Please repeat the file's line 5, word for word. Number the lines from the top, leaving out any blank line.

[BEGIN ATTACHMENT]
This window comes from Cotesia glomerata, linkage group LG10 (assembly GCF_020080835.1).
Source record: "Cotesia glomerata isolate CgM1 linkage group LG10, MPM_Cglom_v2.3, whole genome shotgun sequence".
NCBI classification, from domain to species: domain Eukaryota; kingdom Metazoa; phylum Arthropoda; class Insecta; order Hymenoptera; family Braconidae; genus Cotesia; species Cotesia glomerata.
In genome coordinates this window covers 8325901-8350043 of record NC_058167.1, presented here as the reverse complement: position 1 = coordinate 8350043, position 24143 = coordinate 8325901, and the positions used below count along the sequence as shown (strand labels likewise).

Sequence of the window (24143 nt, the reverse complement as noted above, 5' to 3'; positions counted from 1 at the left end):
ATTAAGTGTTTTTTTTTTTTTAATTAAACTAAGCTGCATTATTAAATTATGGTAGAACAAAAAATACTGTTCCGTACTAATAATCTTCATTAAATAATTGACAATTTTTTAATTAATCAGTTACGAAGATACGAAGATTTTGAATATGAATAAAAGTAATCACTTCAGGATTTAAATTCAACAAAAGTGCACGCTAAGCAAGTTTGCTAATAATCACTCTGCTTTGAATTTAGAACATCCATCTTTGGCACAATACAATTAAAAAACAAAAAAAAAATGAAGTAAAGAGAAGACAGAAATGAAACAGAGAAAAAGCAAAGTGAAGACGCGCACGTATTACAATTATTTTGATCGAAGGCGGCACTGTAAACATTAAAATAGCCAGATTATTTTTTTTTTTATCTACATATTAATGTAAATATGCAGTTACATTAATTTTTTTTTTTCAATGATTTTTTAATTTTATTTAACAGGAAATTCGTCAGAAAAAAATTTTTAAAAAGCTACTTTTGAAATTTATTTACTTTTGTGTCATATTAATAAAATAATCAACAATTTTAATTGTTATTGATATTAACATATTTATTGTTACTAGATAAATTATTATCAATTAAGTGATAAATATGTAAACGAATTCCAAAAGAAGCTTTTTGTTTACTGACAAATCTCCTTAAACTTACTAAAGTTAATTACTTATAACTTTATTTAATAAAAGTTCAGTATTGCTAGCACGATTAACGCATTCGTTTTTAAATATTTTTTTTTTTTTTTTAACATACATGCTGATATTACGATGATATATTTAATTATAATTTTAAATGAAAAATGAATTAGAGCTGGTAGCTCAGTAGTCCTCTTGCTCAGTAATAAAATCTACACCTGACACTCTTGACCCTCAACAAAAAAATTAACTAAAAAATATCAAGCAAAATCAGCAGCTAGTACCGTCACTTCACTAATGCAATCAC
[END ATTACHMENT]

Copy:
Sequence of the window (24143 nt, the reverse complement as noted above, 5' to 3'; positions counted from 1 at the left end):